between the 17th and 18th century, they constructed many temples in the
newfound colony such as the Thien Mu (1601) and Sung Hoa (1602) in Hue.
The Nguyen's march to the South continued with the construction of the
Tu An (1752) and Thien Truong (1755) in Gia Dinh province and many more
smaller temples in the Mekong delta during the later half of 18th century.
After 1802, not many new temples were erected, but a great number of existing
ones were continually restored and expanded, especially those located
in large cities such as in Ha Noi, Hue and Saigon.
Contact with Western civilization in the early 20th century brought
in a new architectural formation of the Buddhism temple, one that is constructed
with iron, steel and concrete to take place of the traditional materials.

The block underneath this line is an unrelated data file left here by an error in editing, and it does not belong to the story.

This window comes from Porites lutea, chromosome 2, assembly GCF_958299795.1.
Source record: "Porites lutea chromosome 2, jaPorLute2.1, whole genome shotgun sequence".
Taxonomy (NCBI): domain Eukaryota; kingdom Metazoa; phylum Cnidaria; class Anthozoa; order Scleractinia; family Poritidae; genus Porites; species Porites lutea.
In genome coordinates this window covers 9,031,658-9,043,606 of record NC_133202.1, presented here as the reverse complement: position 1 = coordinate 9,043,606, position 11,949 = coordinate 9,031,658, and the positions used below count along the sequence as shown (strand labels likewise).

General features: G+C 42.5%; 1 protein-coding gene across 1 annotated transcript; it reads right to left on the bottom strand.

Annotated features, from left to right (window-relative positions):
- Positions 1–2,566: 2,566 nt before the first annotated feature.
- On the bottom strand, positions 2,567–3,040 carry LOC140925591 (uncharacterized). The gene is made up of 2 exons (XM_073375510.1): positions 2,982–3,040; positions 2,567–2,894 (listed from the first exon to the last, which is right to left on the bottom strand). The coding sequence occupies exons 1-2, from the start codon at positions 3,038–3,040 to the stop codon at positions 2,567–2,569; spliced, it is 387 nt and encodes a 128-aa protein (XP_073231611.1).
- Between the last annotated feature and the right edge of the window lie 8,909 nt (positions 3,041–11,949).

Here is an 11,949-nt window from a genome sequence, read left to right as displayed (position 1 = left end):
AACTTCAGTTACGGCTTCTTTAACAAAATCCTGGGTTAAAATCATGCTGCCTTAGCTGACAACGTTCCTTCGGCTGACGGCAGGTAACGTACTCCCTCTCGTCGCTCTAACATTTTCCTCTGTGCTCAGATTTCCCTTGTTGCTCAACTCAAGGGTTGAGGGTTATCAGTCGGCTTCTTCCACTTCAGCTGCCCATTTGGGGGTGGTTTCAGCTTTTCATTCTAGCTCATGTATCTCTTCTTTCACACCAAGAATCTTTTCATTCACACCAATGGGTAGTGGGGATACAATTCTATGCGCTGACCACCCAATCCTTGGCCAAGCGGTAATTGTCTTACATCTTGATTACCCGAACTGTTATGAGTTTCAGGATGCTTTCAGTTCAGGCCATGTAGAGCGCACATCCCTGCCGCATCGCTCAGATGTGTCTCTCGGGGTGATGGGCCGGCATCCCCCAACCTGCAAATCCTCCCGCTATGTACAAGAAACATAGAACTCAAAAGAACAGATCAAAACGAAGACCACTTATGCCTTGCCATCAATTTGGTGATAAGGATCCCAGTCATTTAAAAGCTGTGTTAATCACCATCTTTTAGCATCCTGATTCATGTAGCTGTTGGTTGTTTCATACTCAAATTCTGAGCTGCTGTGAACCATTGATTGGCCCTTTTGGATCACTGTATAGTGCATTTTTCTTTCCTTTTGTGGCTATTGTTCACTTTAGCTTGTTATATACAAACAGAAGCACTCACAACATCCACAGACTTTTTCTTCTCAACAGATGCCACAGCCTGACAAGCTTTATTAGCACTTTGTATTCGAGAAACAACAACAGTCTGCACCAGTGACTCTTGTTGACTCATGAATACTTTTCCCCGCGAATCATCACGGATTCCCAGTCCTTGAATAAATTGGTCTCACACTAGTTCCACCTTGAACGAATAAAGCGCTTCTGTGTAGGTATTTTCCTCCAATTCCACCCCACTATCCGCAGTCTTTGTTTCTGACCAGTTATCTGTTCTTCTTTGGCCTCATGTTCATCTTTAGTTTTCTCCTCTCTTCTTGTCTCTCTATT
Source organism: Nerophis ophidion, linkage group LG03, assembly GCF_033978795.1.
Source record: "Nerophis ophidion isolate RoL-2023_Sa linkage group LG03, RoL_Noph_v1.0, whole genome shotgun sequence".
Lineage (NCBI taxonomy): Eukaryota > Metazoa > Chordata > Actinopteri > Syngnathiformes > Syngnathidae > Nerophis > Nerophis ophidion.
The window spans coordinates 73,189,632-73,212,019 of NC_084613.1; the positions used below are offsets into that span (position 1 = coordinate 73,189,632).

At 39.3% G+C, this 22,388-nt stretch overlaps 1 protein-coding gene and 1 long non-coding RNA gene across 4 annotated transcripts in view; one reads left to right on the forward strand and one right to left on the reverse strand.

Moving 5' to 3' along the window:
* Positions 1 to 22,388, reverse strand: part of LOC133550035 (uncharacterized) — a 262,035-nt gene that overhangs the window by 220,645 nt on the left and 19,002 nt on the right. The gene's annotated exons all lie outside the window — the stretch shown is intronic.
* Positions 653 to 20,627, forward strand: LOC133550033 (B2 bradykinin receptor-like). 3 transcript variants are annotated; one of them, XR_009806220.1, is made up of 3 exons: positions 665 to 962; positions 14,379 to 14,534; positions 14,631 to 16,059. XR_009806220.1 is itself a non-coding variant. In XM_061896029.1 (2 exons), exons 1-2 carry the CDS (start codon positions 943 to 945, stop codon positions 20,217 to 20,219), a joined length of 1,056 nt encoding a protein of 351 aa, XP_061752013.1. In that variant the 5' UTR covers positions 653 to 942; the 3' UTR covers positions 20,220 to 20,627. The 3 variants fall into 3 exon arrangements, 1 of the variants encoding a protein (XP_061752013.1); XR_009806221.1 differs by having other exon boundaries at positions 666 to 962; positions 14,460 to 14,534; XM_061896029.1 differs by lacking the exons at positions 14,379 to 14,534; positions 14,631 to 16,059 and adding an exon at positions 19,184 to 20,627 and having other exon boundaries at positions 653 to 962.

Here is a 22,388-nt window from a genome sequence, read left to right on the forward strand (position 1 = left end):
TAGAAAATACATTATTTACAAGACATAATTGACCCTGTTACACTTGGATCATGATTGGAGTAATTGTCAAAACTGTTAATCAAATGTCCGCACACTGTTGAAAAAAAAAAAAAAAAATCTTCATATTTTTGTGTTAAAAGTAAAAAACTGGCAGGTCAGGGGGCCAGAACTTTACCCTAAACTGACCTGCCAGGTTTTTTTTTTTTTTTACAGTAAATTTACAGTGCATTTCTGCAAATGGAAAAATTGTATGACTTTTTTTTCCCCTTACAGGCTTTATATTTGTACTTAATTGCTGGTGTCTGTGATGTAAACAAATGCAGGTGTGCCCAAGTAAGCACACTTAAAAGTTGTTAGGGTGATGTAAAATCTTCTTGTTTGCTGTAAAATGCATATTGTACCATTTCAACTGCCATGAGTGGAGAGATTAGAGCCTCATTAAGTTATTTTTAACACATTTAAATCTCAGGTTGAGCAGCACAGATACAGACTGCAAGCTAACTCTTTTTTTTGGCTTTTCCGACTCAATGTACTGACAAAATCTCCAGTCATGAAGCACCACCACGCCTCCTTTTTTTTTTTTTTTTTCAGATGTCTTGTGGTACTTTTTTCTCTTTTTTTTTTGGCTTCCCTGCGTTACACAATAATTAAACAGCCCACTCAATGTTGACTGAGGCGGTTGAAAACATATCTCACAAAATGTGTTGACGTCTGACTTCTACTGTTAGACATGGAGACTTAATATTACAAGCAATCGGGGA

Many of these newly built temples showed sign of design influence from
foreign countries such as Japan, China, India as well as Western Europe.
BUDDHIST TEMPLE'S LAYOUT
The temple is usually comprised of not a single building but an architectural
complex of many buildings standing in line or side by side. The simplest
form of architectural layout is patterned after the Chinese letter Dinh
( T ), consisting of the main sanctuary laid in perpendicular to the
bai duong (praying hall) in the front. A more common layout is the Cong
( H ) letter where the main sanctuary and the bai duong laid in parallel
and linked by a transversal hall called nha thieu huong (incense burning
hall) where Buddhist rites are conducted. Another common layout is the
Tam letter which includes three buildings, the lower, the middle and
the upper building, lay in parallel of each other. The most common layout
pattern is called noi cong ngoai quoc which has two corridors linking